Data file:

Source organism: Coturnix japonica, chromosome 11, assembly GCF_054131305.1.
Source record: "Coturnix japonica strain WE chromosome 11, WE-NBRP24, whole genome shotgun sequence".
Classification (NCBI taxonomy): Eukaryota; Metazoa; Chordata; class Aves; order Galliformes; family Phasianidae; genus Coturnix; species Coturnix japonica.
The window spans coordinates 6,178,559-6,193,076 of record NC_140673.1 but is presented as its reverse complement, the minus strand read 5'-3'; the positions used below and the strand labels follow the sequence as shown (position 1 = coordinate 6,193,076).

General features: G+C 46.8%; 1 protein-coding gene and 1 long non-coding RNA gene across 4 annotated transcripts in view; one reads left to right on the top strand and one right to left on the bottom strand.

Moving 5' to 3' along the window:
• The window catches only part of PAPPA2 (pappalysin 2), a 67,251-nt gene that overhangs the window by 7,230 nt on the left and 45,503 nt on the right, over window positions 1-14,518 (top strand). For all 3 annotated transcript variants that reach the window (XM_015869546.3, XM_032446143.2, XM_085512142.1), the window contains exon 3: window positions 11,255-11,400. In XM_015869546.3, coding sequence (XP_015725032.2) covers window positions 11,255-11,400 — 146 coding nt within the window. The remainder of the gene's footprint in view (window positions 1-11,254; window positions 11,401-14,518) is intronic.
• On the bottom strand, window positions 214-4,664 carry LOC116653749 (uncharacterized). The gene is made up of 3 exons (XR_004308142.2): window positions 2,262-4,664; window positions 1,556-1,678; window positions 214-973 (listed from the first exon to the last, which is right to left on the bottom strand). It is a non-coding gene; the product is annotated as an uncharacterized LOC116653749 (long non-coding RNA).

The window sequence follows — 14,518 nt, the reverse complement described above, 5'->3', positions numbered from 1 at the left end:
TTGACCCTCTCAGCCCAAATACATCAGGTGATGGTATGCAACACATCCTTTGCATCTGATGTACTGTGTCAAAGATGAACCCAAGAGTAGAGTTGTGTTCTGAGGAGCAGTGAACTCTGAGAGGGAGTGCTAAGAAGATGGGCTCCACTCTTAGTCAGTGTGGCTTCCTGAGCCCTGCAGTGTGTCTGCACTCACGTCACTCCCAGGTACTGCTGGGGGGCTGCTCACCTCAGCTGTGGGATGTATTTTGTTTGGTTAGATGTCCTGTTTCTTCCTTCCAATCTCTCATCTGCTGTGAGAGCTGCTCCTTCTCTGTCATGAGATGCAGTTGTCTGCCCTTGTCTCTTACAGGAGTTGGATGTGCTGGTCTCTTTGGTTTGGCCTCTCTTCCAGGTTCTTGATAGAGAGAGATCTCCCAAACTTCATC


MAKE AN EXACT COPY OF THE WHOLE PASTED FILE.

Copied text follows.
Source organism: Coturnix japonica, chromosome 11, assembly GCF_054131305.1.
Source record: "Coturnix japonica strain WE chromosome 11, WE-NBRP24, whole genome shotgun sequence".
Classification (NCBI taxonomy): Eukaryota; Metazoa; Chordata; class Aves; order Galliformes; family Phasianidae; genus Coturnix; species Coturnix japonica.
The window spans coordinates 6,178,559-6,193,076 of record NC_140673.1 but is presented as its reverse complement, the minus strand read 5'-3'; the positions used below and the strand labels follow the sequence as shown (position 1 = coordinate 6,193,076).

General features: G+C 46.8%; 1 protein-coding gene and 1 long non-coding RNA gene across 4 annotated transcripts in view; one reads left to right on the top strand and one right to left on the bottom strand.

Moving 5' to 3' along the window:
• The window catches only part of PAPPA2 (pappalysin 2), a 67,251-nt gene that overhangs the window by 7,230 nt on the left and 45,503 nt on the right, over window positions 1-14,518 (top strand). For all 3 annotated transcript variants that reach the window (XM_015869546.3, XM_032446143.2, XM_085512142.1), the window contains exon 3: window positions 11,255-11,400. In XM_015869546.3, coding sequence (XP_015725032.2) covers window positions 11,255-11,400 — 146 coding nt within the window. The remainder of the gene's footprint in view (window positions 1-11,254; window positions 11,401-14,518) is intronic.
• On the bottom strand, window positions 214-4,664 carry LOC116653749 (uncharacterized). The gene is made up of 3 exons (XR_004308142.2): window positions 2,262-4,664; window positions 1,556-1,678; window positions 214-973 (listed from the first exon to the last, which is right to left on the bottom strand). It is a non-coding gene; the product is annotated as an uncharacterized LOC116653749 (long non-coding RNA).

The window sequence follows — 14,518 nt, the reverse complement described above, 5'->3', positions numbered from 1 at the left end:
TTGACCCTCTCAGCCCAAATACATCAGGTGATGGTATGCAACACATCCTTTGCATCTGATGTACTGTGTCAAAGATGAACCCAAGAGTAGAGTTGTGTTCTGAGGAGCAGTGAACTCTGAGAGGGAGTGCTAAGAAGATGGGCTCCACTCTTAGTCAGTGTGGCTTCCTGAGCCCTGCAGTGTGTCTGCACTCACGTCACTCCCAGGTACTGCTGGGGGGCTGCTCACCTCAGCTGTGGGATGTATTTTGTTTGGTTAGATGTCCTGTTTCTTCCTTCCAATCTCTCATCTGCTGTGAGAGCTGCTCCTTCTCTGTCATGAGATGCAGTTGTCTGCCCTTGTCTCTTACAGGAGTTGGATGTGCTGGTCTCTTTGGTTTGGCCTCTCTTCCAGGTTCTTGATAGAGAGAGATCTCCCAAACTTCATC